The South Okanagan was treated to a spectacular show of the Northern Lights Sunday night.
Around 10:40 p.m., the Northern Lights appeared in the sky and could be seen as far as Osoyoos and throughout Penticton.
The light show travelled north and could be seen towards Naramata and Summerland.
Debra Ceravolo, near Osoyoos captured not only the Northern Lights but the Big and Little Dipper.
“Brilliant reds, pinks and pulsing activity that lasted over 3 hours,” said Ceravolo. “I took continuous photos to make a time-lapse movie but need time and sleep before I can create that. This is a three-second exposure with a Canon R6 and 14mm Sigma lens. F/2, ISO 3200. The Big Dipper and Little Dipper are the bright stars front and centre.”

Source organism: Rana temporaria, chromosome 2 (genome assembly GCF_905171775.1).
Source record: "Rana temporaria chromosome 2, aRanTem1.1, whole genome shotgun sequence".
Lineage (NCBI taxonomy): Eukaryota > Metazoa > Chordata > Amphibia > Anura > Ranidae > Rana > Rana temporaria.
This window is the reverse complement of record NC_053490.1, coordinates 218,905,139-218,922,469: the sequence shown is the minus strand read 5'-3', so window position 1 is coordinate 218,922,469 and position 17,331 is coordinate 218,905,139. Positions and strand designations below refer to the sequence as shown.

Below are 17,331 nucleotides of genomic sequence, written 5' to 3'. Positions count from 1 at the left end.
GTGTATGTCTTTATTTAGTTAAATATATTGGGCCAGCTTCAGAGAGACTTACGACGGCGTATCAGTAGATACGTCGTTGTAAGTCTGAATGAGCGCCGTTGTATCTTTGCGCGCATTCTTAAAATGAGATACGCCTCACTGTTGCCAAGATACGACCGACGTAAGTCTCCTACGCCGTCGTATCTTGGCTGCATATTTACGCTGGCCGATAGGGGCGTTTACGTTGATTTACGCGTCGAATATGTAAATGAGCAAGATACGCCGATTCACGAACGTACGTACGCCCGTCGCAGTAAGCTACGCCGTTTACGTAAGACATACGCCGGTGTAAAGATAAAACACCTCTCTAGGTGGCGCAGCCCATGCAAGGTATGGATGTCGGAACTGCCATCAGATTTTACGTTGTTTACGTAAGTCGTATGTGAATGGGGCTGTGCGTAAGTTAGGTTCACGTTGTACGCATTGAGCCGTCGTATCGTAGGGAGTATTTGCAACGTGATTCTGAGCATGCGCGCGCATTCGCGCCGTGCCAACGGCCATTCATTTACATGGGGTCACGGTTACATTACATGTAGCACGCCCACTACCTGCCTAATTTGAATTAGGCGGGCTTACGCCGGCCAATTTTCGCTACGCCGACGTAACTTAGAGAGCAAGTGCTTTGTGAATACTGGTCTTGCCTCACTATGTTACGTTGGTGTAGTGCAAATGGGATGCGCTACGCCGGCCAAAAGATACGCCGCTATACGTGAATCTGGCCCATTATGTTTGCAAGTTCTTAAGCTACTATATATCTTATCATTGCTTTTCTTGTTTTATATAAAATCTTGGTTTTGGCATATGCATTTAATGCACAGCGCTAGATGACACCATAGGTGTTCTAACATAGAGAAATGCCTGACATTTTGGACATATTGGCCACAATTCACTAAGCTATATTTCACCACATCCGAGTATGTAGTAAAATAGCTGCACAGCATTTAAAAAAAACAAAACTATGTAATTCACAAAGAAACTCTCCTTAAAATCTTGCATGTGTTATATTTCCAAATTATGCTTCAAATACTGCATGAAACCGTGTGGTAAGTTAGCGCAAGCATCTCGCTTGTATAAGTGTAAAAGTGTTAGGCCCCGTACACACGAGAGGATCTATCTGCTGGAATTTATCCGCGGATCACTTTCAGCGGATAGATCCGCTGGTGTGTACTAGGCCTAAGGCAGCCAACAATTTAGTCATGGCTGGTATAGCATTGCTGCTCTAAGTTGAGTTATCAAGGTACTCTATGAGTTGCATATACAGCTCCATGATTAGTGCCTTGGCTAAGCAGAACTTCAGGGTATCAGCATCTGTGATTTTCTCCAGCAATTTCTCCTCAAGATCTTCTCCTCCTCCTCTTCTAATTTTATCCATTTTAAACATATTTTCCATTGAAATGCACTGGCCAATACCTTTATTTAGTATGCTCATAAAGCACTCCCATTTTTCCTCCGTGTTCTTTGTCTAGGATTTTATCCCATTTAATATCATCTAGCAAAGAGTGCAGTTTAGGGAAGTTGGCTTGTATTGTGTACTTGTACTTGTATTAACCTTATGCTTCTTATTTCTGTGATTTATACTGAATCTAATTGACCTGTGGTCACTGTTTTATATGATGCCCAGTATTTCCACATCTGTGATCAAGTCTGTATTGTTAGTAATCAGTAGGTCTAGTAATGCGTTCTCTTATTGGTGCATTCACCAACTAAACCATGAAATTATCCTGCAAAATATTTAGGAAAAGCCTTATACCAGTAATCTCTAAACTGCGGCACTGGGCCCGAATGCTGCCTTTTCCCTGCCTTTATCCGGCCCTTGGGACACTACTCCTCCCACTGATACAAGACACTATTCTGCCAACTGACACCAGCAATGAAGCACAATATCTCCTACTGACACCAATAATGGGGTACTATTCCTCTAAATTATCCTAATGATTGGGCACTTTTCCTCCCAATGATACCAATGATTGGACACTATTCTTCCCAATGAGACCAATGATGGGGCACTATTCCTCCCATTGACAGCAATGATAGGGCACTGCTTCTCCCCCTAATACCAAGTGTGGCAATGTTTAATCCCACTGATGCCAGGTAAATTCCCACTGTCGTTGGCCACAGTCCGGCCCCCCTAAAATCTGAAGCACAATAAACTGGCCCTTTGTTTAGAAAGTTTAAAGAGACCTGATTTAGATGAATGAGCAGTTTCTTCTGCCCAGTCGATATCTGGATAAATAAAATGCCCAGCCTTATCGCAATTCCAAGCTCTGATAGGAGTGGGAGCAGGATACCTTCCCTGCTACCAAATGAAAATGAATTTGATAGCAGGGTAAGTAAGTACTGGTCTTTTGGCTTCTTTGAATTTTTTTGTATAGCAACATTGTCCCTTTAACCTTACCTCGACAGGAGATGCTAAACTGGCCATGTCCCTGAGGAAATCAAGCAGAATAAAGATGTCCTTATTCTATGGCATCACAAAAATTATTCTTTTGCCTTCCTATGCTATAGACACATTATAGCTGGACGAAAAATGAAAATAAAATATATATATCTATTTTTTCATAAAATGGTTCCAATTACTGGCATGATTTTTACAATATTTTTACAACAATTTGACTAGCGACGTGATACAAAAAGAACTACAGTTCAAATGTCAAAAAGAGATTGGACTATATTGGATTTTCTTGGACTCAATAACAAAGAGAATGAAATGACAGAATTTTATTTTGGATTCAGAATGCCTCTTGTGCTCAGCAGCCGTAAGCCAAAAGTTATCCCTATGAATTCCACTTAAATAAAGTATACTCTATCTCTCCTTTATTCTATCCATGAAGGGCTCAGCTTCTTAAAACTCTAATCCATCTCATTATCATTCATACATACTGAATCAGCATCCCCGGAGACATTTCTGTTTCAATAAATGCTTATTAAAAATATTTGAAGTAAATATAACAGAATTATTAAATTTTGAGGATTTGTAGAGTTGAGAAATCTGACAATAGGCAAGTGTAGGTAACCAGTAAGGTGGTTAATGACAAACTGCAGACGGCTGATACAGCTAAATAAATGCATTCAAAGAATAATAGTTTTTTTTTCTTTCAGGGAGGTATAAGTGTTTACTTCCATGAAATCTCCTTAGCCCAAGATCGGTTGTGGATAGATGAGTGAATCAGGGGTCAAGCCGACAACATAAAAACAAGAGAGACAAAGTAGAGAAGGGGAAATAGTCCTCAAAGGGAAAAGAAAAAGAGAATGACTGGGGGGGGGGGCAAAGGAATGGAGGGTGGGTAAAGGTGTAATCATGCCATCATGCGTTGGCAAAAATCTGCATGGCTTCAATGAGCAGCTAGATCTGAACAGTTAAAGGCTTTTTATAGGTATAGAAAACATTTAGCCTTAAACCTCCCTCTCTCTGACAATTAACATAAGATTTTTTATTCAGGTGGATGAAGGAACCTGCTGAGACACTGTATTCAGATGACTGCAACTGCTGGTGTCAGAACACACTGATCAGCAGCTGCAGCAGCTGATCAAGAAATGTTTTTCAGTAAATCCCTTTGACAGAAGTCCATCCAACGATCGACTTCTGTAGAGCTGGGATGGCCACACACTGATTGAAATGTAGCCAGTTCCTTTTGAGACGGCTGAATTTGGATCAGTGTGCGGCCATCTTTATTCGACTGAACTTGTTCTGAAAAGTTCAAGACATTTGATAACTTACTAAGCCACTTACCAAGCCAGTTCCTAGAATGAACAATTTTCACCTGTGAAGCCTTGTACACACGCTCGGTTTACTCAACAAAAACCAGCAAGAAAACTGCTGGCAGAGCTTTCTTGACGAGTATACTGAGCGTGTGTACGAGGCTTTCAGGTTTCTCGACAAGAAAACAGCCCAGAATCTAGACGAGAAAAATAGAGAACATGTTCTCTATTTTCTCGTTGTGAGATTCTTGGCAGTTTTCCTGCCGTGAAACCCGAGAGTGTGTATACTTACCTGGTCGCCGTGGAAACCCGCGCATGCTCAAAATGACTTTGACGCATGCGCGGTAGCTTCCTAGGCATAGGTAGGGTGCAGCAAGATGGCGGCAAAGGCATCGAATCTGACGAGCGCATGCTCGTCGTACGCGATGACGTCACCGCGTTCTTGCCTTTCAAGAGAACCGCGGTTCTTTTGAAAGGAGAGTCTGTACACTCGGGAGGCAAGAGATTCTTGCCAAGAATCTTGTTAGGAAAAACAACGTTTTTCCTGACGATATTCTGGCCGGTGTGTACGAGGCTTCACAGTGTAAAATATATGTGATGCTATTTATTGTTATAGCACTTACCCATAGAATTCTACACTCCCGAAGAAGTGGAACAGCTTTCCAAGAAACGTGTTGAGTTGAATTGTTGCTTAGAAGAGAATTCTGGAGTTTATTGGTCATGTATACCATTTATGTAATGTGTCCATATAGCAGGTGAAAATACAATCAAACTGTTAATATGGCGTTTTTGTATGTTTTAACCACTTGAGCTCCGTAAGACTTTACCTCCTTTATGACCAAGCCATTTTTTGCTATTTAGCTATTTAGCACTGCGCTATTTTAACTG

If you missed the show, you still might get a chance tonight or Tuesday night.
To check on the Aurora Borealis forecast for your region, visit auroraforecast.com.
WHAT ARE NORTHERN LIGHTS?
According to the Northern Lights Centre, the bright dancing lights of the aurora are actually collisions between electrically charged particles from the sun that enter the earth’s atmosphere. The lights are seen above the magnetic poles of the northern and southern hemispheres. They are known as ‘Aurora Borealis’ in the north and ‘Aurora australis’ in the south.
The Northern Lights are actually the result of collisions between gaseous particles in the Earth’s atmosphere with charged particles released from the sun’s atmosphere. Variations in colour are due to the type of gas particles that are colliding.
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